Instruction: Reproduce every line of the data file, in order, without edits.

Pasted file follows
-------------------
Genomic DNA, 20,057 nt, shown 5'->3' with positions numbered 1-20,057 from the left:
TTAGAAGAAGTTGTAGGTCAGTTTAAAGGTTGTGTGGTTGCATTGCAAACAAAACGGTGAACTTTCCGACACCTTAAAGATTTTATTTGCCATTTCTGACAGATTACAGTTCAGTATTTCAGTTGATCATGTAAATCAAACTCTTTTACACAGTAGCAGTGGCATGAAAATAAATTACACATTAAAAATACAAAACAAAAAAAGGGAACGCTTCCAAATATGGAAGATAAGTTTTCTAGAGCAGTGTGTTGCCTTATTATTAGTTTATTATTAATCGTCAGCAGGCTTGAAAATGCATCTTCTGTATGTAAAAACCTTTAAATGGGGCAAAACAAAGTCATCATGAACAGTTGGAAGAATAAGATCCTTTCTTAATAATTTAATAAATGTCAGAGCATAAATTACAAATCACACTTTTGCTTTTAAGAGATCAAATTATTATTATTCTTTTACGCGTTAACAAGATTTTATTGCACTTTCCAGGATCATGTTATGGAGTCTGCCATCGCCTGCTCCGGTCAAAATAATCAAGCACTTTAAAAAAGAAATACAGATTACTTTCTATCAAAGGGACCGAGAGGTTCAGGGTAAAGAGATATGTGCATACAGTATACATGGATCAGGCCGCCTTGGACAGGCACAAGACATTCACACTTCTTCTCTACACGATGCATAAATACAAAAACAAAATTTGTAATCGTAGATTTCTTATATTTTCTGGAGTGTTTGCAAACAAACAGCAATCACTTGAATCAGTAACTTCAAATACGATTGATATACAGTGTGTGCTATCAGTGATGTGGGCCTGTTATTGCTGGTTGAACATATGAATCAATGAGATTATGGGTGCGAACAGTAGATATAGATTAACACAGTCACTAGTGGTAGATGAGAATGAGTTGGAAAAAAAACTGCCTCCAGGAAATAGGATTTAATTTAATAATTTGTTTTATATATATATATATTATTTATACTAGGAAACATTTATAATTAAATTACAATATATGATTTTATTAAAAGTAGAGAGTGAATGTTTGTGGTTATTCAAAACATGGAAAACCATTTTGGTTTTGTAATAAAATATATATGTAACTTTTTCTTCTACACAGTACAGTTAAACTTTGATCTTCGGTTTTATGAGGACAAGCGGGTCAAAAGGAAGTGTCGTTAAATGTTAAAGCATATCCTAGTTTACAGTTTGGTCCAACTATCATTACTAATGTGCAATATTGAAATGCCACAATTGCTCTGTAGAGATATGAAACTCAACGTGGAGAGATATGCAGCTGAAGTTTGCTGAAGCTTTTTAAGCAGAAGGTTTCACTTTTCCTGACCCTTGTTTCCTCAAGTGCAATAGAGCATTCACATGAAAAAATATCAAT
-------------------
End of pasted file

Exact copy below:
Genomic DNA, 20,057 nt, shown 5'->3' with positions numbered 1-20,057 from the left:
TTAGAAGAAGTTGTAGGTCAGTTTAAAGGTTGTGTGGTTGCATTGCAAACAAAACGGTGAACTTTCCGACACCTTAAAGATTTTATTTGCCATTTCTGACAGATTACAGTTCAGTATTTCAGTTGATCATGTAAATCAAACTCTTTTACACAGTAGCAGTGGCATGAAAATAAATTACACATTAAAAATACAAAACAAAAAAAGGGAACGCTTCCAAATATGGAAGATAAGTTTTCTAGAGCAGTGTGTTGCCTTATTATTAGTTTATTATTAATCGTCAGCAGGCTTGAAAATGCATCTTCTGTATGTAAAAACCTTTAAATGGGGCAAAACAAAGTCATCATGAACAGTTGGAAGAATAAGATCCTTTCTTAATAATTTAATAAATGTCAGAGCATAAATTACAAATCACACTTTTGCTTTTAAGAGATCAAATTATTATTATTCTTTTACGCGTTAACAAGATTTTATTGCACTTTCCAGGATCATGTTATGGAGTCTGCCATCGCCTGCTCCGGTCAAAATAATCAAGCACTTTAAAAAAGAAATACAGATTACTTTCTATCAAAGGGACCGAGAGGTTCAGGGTAAAGAGATATGTGCATACAGTATACATGGATCAGGCCGCCTTGGACAGGCACAAGACATTCACACTTCTTCTCTACACGATGCATAAATACAAAAACAAAATTTGTAATCGTAGATTTCTTATATTTTCTGGAGTGTTTGCAAACAAACAGCAATCACTTGAATCAGTAACTTCAAATACGATTGATATACAGTGTGTGCTATCAGTGATGTGGGCCTGTTATTGCTGGTTGAACATATGAATCAATGAGATTATGGGTGCGAACAGTAGATATAGATTAACACAGTCACTAGTGGTAGATGAGAATGAGTTGGAAAAAAAACTGCCTCCAGGAAATAGGATTTAATTTAATAATTTGTTTTATATATATATATATTATTTATACTAGGAAACATTTATAATTAAATTACAATATATGATTTTATTAAAAGTAGAGAGTGAATGTTTGTGGTTATTCAAAACATGGAAAACCATTTTGGTTTTGTAATAAAATATATATGTAACTTTTTCTTCTACACAGTACAGTTAAACTTTGATCTTCGGTTTTATGAGGACAAGCGGGTCAAAAGGAAGTGTCGTTAAATGTTAAAGCATATCCTAGTTTACAGTTTGGTCCAACTATCATTACTAATGTGCAATATTGAAATGCCACAATTGCTCTGTAGAGATATGAAACTCAACGTGGAGAGATATGCAGCTGAAGTTTGCTGAAGCTTTTTAAGCAGAAGGTTTCACTTTTCCTGACCCTTGTTTCCTCAAGTGCAATAGAGCATTCACATGAAAAAATATCAAT